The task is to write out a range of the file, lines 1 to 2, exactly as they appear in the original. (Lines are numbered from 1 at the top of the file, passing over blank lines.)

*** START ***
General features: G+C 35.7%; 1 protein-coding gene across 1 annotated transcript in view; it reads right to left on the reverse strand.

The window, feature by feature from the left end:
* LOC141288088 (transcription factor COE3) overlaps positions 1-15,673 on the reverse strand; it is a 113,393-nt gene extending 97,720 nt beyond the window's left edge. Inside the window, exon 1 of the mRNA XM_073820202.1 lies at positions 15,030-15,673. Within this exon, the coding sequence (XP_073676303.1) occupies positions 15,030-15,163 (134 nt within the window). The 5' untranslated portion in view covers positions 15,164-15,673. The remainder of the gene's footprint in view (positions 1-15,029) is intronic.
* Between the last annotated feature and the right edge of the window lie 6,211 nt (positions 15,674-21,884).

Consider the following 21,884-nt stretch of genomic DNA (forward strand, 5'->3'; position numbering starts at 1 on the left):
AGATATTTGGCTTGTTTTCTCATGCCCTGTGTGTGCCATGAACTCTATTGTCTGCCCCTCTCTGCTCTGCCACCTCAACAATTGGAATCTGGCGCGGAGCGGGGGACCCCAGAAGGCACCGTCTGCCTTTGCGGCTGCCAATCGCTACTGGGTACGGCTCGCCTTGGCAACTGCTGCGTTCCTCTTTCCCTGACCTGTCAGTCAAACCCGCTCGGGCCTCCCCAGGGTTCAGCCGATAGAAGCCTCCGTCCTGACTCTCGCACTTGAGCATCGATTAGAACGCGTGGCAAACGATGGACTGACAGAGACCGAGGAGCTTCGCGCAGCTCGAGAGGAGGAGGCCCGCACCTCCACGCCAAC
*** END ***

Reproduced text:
General features: G+C 35.7%; 1 protein-coding gene across 1 annotated transcript in view; it reads right to left on the reverse strand.

The window, feature by feature from the left end: